With the pressures on our industry at this time, sawmills are using thinner saws to try and improve recovery without reducing current production levels. This has led to washboarding becoming a widespread problem in the industry. Washboarding is a wavy pattern that appears on the surface of lumber due to excessive vibration of the sawblade as it cuts through the lumber. In this study the washboarding behaviour of saws was studied at both the analytical and experimental levels to develop a much better understanding of the problem and lead to a set of guidelines for industry use.
This was a joint project between Forintek Canada Corp. and The University of British Columbia. Dr. S. G. Hutton led the analytical side of the work and Dr. J. Taylor the experimental portion of the work. This report is a portion of the overall research endeavour and presents the results of the experimental work that was conducted.
To compliment and validate the analytical portion of the work a series of cutting tests were conducted to examine the washboarding phenomenon and the factors that influence its occurrence. The effects of wheel rotation speed, strain, tooth bite, and depth of cut were examined and their effects recorded. As small changes in tooth design are known to influence a saws washboarding behaviour, but are not accurately predicted by the mathematical models, we also carried out cutting tests with saws of different thickness and tooth pitch, progressively increasing the length of the tooth face and the depth of the gullet until washboarding on the lumber surface was quite severe. In this manner we hoped to be able to develop some guidelines for the industry.
It was apparent from the initial tests that there were two types of washboarding. We have called the larger diagonal waves that often appear with industrial sized bandsaws, Type I. The narrow more vertical pattern or that on circular saws is called Type II. The results in this report are primarily associated with Type I and show the somewhat insensitive nature of the washboarding instability to changes in the operating parameters. The occurrence of washboarding is more sensitive to changes in the tooth geometry.
Manufacturing analysis using computer flow simulation has been applied successfully in pilot projects to several Alberta value-added wood products companies in the sectors of re-manufacturing and furniture manufacturing. This project continues these pilot projects examining the application and potential benefit in manufactured/prefab homes. An Alberta manufactured/prefab home manufacturer was selected for this project. The wall-line was chosen for this study. The study was accomplished through detailed observations and data collection, which identified several bottlenecks that included the framing table, squaring table and the linear configuration of the line. From observations, the squaring table was labour intensive and the material handling equipment was quite slow. At the framing table, the stud grade being used contained many twisted and bowed boards, which required additional time to align and fasten the studs. Lastly, the single-line configuration created bottlenecks during the transition from sheathed and unsheathed products. From observations and discussions with staff, potential improvement scenarios were developed. Simulation models were developed for each of these scenarios to evaluate their effectiveness and return on investment. The scenarios examined were: affect of panel sheathing ratio, improving efficiency at the squaring table, improving efficiency at the framing table, addition of a branch-line for unsheathed products and the addition of the branch-line in combination with increased efficiency at the framing table. The implementation of pre-cut OSB panels was simulated to reduce processing times at the squaring table by 30%, which increases throughput by 15%. The addition of a branch-line for unsheathed products showed a potential production increase of 10.8%. However, the simulation models also showed that the framing table could not maintain a consistent supply to the squaring table. The use of a higher stud grade was modelled showing a potential production improvement of 17.5%. As a result, the potential benefits in this particular wood products business demonstrates that computer flow simulations can be applied to Manufactured/Prefab Home manufacturers and may potentially have further implications in other similar Alberta value-added industries.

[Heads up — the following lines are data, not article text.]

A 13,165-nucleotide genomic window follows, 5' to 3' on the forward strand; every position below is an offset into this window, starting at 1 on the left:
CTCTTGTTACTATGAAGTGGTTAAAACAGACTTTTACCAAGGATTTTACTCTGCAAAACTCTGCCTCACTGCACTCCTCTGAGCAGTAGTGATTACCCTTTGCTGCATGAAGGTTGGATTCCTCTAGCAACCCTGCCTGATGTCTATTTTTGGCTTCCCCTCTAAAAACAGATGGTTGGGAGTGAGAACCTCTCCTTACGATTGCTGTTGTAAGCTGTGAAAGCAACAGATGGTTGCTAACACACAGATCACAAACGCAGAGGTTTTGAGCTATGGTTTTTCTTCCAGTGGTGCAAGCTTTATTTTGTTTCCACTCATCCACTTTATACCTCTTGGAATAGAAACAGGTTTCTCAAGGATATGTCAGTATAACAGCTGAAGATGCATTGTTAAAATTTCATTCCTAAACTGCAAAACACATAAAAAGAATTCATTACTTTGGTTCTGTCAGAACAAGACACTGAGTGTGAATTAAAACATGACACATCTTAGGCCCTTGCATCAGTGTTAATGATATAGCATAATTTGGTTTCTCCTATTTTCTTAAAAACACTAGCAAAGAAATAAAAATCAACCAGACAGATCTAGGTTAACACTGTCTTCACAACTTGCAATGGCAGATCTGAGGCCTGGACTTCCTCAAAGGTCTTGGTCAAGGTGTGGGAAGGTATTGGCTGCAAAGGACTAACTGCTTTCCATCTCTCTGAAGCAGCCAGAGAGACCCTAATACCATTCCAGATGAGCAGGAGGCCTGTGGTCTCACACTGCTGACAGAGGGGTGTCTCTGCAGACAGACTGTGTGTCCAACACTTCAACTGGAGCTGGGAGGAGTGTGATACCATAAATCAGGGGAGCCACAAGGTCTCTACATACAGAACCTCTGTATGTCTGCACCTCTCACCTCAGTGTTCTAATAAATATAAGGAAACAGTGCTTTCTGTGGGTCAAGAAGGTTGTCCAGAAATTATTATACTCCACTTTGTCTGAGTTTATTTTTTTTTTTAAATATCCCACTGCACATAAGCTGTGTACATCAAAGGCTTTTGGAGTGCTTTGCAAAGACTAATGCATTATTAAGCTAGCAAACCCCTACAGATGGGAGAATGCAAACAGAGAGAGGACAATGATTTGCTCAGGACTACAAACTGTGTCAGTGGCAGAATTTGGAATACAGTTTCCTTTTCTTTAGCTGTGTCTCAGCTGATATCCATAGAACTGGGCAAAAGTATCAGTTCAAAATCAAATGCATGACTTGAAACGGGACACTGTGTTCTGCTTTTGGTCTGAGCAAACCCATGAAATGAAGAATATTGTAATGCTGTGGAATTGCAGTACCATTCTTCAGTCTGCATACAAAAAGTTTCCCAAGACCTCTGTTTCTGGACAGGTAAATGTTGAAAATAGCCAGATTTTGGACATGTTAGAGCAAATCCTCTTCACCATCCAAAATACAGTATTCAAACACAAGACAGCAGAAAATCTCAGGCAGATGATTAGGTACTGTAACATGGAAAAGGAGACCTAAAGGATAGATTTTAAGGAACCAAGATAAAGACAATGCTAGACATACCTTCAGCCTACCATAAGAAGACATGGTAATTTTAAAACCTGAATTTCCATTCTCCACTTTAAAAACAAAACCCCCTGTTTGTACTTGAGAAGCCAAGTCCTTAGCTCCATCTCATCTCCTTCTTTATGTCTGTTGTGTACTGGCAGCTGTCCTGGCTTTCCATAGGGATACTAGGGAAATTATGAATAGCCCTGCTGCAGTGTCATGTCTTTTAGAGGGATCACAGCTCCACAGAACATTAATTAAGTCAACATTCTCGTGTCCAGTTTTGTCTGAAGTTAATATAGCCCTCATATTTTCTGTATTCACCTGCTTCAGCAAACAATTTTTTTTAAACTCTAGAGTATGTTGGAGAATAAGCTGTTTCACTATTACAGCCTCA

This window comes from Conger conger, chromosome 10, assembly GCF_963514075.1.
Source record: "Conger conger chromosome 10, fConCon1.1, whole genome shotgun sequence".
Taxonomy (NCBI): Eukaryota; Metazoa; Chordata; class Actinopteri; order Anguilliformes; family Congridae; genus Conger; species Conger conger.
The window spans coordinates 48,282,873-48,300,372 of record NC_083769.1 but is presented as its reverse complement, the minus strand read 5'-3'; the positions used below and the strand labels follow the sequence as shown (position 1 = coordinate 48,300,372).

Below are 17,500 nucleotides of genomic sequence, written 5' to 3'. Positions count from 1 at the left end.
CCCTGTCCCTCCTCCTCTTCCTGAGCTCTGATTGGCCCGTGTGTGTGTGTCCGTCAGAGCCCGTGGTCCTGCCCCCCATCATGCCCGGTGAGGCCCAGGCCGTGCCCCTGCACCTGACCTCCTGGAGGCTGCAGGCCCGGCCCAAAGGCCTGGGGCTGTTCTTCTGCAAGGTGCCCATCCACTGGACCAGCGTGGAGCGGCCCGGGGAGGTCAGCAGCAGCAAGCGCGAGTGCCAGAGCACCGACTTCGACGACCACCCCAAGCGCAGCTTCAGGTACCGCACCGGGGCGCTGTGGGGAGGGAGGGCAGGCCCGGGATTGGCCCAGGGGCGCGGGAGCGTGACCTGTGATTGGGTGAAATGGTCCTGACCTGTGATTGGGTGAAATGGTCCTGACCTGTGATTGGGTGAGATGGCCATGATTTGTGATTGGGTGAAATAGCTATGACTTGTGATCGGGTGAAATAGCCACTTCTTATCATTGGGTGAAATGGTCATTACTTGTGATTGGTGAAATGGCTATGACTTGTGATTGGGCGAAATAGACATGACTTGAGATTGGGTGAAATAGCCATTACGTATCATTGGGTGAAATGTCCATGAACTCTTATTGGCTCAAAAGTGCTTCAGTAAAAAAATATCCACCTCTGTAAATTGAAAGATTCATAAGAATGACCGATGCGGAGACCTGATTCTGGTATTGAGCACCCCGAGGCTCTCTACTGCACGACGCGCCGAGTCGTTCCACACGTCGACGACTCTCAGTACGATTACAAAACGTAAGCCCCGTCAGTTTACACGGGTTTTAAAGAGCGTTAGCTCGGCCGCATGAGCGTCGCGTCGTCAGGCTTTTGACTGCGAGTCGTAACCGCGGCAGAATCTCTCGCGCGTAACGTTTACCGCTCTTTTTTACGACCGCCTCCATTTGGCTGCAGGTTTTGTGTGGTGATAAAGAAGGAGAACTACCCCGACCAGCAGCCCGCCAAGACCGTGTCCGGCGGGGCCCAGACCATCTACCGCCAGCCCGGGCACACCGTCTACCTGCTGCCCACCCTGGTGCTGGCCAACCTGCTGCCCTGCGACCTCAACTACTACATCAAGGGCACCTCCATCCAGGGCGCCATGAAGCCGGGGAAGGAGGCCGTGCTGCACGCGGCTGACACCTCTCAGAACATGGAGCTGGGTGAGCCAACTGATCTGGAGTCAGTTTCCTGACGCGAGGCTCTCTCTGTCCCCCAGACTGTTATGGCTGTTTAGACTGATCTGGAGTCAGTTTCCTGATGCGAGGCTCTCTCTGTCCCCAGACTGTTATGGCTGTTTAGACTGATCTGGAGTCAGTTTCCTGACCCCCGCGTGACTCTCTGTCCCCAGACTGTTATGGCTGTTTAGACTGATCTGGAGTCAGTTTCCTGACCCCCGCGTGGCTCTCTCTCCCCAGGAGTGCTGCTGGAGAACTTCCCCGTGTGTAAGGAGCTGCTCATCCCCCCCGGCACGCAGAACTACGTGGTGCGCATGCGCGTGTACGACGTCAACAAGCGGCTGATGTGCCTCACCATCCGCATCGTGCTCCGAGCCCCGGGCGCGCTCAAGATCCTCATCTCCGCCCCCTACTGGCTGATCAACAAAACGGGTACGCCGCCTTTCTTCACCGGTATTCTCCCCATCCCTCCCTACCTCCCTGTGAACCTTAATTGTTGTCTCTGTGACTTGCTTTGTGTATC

A report on the results of tests on the feasibility of using ceramics for saw blade tips. The major factors determining whether it is practical to use ceramics are the physical attachment of the tip to the blade, the inherent brittleness of the material and its wear characteristics.